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Munch in London

On Tuesday, Her Majesty Queen Sonja attended the preview to the exhibition Edvard Munch – The Modern Eye at the Tate Modern in London. The exhibition has already been on display in Paris and Frankfurt, where it was extremely well-received.


The Modern Eye focuses on Edvard Munch’s later works and his relationship to the times in which he lived. The exhibition presents Munch as a modern artist – a true artist of the 20th century who embraced the new technology of the era and experimented with photography and film. The exhibition consists of 60 paintings, 50 photographs, films and a number of drawings. Many of the works are on loan from the Munch Museum and other collections in Norway.

In her speech, Queen Sonja said:

To me, this exhibition really is an eye opener, as it gives us the opportunity to become acquainted with another side of Munch’´s art. 'The Modern Eye' reflects the anguish Munch suffered throughout his life – which is visible in many of his masterpieces – but this exhibition also shows him as a modern man open to new ideas and technologies of the 20th century.” The Queen was given a guided tour of the exhibition by Director of the Tate, Sir Nicholas Serota , and curator Nicholas Cullinan.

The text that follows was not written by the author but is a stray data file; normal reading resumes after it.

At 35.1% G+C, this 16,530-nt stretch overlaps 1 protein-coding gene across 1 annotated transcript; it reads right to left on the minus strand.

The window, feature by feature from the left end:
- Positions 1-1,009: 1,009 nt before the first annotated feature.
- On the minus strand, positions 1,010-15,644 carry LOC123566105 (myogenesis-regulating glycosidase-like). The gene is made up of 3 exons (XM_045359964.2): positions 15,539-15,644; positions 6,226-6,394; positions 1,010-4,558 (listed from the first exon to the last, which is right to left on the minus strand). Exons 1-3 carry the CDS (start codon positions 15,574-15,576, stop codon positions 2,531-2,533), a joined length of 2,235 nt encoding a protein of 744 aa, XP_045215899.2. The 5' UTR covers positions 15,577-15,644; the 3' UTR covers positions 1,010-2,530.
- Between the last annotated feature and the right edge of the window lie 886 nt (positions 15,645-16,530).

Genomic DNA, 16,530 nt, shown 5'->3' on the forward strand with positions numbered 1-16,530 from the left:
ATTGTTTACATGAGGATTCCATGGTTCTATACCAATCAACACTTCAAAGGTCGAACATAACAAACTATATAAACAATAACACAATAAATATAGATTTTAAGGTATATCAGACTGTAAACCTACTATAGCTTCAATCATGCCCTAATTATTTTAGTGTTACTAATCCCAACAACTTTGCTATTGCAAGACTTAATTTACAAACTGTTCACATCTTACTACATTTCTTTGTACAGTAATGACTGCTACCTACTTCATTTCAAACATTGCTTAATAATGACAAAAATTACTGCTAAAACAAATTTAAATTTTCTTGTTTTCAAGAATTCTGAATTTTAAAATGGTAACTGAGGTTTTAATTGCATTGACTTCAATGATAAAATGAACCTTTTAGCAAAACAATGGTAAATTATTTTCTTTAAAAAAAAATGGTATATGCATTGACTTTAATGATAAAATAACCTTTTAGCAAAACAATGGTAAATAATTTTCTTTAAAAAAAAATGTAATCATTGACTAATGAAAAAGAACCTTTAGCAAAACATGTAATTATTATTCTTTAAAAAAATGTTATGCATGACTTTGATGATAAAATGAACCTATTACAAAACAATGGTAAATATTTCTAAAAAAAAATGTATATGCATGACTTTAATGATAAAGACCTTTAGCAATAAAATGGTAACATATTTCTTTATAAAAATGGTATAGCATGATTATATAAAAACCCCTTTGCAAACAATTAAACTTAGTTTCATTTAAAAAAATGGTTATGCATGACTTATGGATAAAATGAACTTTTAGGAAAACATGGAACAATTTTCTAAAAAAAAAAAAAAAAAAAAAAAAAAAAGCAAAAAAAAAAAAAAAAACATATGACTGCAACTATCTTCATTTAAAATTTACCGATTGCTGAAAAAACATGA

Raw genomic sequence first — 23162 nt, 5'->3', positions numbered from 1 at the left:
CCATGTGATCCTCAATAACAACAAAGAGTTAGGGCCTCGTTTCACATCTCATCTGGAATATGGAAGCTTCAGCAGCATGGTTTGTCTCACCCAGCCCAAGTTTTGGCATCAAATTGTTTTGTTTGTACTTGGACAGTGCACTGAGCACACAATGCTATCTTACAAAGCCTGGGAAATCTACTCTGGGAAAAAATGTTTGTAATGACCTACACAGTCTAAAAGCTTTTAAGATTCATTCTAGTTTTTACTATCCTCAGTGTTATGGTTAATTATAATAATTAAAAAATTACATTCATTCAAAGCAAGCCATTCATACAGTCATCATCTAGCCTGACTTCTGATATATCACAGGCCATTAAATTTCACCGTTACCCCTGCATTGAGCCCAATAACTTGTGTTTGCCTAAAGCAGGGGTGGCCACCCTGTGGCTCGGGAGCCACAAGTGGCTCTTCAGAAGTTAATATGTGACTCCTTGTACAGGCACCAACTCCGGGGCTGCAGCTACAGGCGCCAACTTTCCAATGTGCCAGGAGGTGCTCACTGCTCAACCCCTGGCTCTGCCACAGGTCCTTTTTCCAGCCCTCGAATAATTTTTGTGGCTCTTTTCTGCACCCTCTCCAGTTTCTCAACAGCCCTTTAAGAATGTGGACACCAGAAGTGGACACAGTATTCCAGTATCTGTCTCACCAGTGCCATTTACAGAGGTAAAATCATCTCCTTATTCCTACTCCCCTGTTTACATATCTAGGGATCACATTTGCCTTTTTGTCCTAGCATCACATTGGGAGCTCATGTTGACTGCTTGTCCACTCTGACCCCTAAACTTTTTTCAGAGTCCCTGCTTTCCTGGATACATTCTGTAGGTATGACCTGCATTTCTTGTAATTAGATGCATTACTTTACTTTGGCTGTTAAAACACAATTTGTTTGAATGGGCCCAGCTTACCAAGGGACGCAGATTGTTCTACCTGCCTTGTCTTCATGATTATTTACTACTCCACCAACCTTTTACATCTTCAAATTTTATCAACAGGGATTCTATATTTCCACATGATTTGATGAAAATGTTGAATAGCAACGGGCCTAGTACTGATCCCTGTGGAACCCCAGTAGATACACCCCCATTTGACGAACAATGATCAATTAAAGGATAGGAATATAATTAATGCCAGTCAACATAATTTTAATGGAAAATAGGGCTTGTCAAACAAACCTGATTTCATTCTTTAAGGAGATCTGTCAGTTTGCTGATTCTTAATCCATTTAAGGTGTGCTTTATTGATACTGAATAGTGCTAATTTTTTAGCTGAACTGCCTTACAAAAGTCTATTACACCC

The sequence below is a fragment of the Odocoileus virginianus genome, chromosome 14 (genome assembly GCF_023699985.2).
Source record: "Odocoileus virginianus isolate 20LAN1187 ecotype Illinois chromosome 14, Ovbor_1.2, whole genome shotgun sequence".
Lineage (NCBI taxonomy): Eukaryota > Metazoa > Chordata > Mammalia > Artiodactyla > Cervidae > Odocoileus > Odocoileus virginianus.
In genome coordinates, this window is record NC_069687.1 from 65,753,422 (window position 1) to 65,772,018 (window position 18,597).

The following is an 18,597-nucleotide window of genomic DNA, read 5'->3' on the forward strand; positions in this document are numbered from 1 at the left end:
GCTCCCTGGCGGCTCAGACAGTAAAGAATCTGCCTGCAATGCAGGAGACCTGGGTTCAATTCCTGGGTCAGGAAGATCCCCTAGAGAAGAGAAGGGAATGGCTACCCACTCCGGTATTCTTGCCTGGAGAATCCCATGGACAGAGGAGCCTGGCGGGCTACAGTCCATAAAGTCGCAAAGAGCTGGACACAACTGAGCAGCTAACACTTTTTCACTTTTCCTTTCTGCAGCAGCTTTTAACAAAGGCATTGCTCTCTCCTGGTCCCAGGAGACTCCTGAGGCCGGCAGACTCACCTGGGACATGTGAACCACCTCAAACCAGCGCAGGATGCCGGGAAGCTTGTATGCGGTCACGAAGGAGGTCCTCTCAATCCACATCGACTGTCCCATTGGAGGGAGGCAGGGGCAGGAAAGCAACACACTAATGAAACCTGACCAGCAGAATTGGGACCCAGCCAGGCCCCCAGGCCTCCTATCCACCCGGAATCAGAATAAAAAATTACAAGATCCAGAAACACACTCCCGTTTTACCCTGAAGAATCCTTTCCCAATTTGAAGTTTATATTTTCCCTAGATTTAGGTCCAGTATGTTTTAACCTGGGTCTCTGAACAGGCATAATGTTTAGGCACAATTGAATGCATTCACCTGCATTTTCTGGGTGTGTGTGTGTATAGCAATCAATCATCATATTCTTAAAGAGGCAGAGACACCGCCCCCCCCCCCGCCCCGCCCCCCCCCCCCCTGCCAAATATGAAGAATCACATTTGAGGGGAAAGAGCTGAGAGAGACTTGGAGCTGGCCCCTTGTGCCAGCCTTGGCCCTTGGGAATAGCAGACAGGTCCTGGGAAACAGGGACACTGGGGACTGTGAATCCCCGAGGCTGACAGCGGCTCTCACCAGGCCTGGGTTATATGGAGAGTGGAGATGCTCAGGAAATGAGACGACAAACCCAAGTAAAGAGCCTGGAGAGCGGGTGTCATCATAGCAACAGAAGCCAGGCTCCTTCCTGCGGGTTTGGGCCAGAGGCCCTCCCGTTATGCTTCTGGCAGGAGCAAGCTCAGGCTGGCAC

Enormous interest

The Modern Eye has previously been displayed in Paris and Frankfurt. Queen Sonja attended the preview to the exhibition, entitled L’oeil moderne, when it opened at the Centre Pompidou in Paris on 18 September 2011. It ran there until 23 January 2012. In February, Crown Princess Mette-Marit opened the German version, Der Moderne Blick, at Schrin Kunsthalle in Frankfurt. The Modern Eye has attracted enormous attention. More than 700 000 people viewed the exhibition in Paris and Frankfurt – a recording-breaking number of visitors. The exhibition opens to the public at the Tate Modern on 28 June, and will be on display until 14 October.

Munch anniversary

2013 marks the 150th anniversary of Edvard Munch’s birth. Munch 2013, a year-long programme commemorating the artist’s work and significance, will open on 23 January, the date of his death. The programme is designed to spread knowledge and cultivate interest in Munch both at home and abroad throughout the anniversary year, and a variety of exhibitions and events will be held all over Norway. Scheduled to open on 1 June at the Munch Museum and the National Gallery in Oslo, the main exhibition represents the largest display of Munch’s paintings since 1927.

The anniversary year commemoration events will conclude on 12 December, Munch’s birthday.


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